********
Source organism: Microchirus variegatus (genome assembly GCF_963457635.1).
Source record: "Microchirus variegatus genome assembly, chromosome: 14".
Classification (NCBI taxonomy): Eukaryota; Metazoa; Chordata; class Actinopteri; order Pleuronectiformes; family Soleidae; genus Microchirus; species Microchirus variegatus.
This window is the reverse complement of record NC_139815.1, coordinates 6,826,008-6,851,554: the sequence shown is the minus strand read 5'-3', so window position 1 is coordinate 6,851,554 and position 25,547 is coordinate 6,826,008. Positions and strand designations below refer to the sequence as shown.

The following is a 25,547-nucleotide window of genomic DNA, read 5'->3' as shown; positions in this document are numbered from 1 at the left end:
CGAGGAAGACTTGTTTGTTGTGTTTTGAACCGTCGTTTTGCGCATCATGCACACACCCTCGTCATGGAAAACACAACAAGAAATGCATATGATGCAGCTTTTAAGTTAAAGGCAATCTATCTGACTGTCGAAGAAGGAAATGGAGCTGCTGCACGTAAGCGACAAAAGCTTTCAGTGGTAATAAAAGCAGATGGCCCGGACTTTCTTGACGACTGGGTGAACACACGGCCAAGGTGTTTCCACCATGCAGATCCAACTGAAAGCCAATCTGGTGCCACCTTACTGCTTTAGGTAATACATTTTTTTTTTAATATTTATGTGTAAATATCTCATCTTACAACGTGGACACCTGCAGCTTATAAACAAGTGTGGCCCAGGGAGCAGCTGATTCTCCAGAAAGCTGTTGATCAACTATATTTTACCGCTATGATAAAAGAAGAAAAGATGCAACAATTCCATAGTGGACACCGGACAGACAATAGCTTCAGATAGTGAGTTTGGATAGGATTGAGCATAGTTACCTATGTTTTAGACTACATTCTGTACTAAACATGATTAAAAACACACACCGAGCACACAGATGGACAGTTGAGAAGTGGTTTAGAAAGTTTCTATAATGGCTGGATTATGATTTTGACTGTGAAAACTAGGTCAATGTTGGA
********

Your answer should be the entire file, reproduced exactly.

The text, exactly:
Source organism: Microchirus variegatus (genome assembly GCF_963457635.1).
Source record: "Microchirus variegatus genome assembly, chromosome: 14".
Classification (NCBI taxonomy): Eukaryota; Metazoa; Chordata; class Actinopteri; order Pleuronectiformes; family Soleidae; genus Microchirus; species Microchirus variegatus.
This window is the reverse complement of record NC_139815.1, coordinates 6,826,008-6,851,554: the sequence shown is the minus strand read 5'-3', so window position 1 is coordinate 6,851,554 and position 25,547 is coordinate 6,826,008. Positions and strand designations below refer to the sequence as shown.

The following is a 25,547-nucleotide window of genomic DNA, read 5'->3' as shown; positions in this document are numbered from 1 at the left end:
CGAGGAAGACTTGTTTGTTGTGTTTTGAACCGTCGTTTTGCGCATCATGCACACACCCTCGTCATGGAAAACACAACAAGAAATGCATATGATGCAGCTTTTAAGTTAAAGGCAATCTATCTGACTGTCGAAGAAGGAAATGGAGCTGCTGCACGTAAGCGACAAAAGCTTTCAGTGGTAATAAAAGCAGATGGCCCGGACTTTCTTGACGACTGGGTGAACACACGGCCAAGGTGTTTCCACCATGCAGATCCAACTGAAAGCCAATCTGGTGCCACCTTACTGCTTTAGGTAATACATTTTTTTTTTAATATTTATGTGTAAATATCTCATCTTACAACGTGGACACCTGCAGCTTATAAACAAGTGTGGCCCAGGGAGCAGCTGATTCTCCAGAAAGCTGTTGATCAACTATATTTTACCGCTATGATAAAAGAAGAAAAGATGCAACAATTCCATAGTGGACACCGGACAGACAATAGCTTCAGATAGTGAGTTTGGATAGGATTGAGCATAGTTACCTATGTTTTAGACTACATTCTGTACTAAACATGATTAAAAACACACACCGAGCACACAGATGGACAGTTGAGAAGTGGTTTAGAAAGTTTCTATAATGGCTGGATTATGATTTTGACTGTGAAAACTAGGTCAATGTTGGA